Te Niwha offered its first summer studentships in late 2022 and the findings will make for valuable contributions to infectious disease research. For one particular student this has been an important step towards her postgraduate studies.
Biological Sciences and Psychology student Sophia Hamada spent her summer doing genomics research of Staphylococcus aureus isolates from bone infections (osteomyelitis) in children. She was supervised by Associate Professor Simon Swift (Medical and Health Sciences, Auckland University) and Senior Scientist Dr Christina Straub (Health and Environment, ESR).
This research fits into a wider project which Associate Professor Swift is already involved with.
“I’m part of a team looking at ways to deal with Staphylococcus infections of the bones. This project started with Auckland Academic Health Alliance (AAHA) funding to look into paediatric osteomyelitis.”
Hamada had taken a particular interest in Associate Professor Swift’s work previously and reached out to discuss postgraduate studies in future.
“When notification of the Te Niwha studentship came in, I immediately thought this might be something Sophia would be interested in.”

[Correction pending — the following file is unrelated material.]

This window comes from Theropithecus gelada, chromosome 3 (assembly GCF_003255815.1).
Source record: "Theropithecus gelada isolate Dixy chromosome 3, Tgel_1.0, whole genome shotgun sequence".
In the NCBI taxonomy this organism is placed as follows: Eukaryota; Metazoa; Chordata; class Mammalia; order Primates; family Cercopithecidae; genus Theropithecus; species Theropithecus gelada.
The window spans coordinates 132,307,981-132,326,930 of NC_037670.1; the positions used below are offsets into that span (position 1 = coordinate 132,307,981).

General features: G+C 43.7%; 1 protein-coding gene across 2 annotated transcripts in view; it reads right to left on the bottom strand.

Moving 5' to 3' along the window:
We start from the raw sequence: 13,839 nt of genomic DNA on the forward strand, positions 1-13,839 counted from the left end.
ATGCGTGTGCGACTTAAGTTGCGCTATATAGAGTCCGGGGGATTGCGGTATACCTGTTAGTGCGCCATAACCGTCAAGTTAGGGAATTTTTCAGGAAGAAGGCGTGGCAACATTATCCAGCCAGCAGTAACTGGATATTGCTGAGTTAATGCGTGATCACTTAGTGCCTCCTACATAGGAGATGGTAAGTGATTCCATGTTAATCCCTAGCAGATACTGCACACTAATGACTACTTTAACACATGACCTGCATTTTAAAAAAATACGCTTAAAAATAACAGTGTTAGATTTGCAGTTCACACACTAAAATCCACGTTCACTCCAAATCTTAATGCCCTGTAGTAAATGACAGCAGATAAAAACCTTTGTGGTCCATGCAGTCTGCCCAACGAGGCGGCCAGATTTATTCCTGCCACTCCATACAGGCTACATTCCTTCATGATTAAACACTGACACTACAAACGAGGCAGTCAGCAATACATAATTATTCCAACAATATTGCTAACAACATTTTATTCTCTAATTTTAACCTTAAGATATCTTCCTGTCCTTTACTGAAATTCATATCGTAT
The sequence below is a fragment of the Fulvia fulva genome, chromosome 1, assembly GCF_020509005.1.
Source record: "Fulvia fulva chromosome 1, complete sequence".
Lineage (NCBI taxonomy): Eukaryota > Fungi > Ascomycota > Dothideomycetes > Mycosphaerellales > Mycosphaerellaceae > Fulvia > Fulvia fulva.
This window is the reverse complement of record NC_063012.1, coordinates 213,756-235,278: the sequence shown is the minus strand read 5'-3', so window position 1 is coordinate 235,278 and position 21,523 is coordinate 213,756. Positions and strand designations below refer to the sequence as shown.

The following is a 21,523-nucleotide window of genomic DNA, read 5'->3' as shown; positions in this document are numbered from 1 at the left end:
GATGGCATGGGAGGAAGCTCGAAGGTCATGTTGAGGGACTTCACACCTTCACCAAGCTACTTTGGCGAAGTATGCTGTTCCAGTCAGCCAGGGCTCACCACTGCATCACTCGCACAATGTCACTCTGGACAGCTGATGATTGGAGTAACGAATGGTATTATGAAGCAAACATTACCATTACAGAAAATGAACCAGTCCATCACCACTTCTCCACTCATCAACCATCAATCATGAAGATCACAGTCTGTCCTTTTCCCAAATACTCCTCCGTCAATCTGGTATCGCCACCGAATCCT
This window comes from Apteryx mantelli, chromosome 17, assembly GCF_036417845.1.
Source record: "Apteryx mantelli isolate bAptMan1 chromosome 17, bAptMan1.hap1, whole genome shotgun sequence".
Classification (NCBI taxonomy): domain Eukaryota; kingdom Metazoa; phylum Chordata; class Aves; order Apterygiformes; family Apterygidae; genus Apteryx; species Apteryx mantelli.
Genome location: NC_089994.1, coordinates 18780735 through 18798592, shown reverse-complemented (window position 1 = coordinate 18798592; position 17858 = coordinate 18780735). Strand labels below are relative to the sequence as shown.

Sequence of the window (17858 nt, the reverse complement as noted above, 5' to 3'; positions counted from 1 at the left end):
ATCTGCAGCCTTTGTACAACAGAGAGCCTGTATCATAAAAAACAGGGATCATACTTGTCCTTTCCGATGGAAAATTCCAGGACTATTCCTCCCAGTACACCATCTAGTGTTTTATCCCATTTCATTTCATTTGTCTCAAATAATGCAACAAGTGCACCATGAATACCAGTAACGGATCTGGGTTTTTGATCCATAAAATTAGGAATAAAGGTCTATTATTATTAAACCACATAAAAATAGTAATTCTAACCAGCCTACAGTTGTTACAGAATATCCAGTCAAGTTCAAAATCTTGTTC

After Hamada’s successful application, the pair reached out to Dr Straub.
“We reached out to Christina because of her expertise in bioinformatics and specifically bacterial genomics,” Associate Professor Swift says. “This is something Te Niwha can do, bring people from different organisations together to combine areas of expertise.”
“In my research I wanted to find the types of antibiotic resistance genes, virulence factor genes and in particular, biofilm formation genes, which might play a role in bacteria being more tolerant to antibiotics,” Hamada says. “I met up with Christina and she helped me with the genomics work as I hadn’t applied it to real life situations before.”
Since completing her studentship, Hamada has enrolled in her Masters (Biomedical Science). Associate Professor Swift says the work Sophia undertook this summer has been an important way to develop skills she can practically use in her research career.
“The good thing about getting Sophia and Christina working together is the training Sophia can now apply to her own work. She has learned to work with sequencing data, how to assemble genomes and is now equipped with the computational skills to do detailed analysis with the genomes in her master’s research.”
This year Hamada will be collaborating with others in the laboratory as she looks at isolates resistant to the antibiotic used to treat osteomyelitis.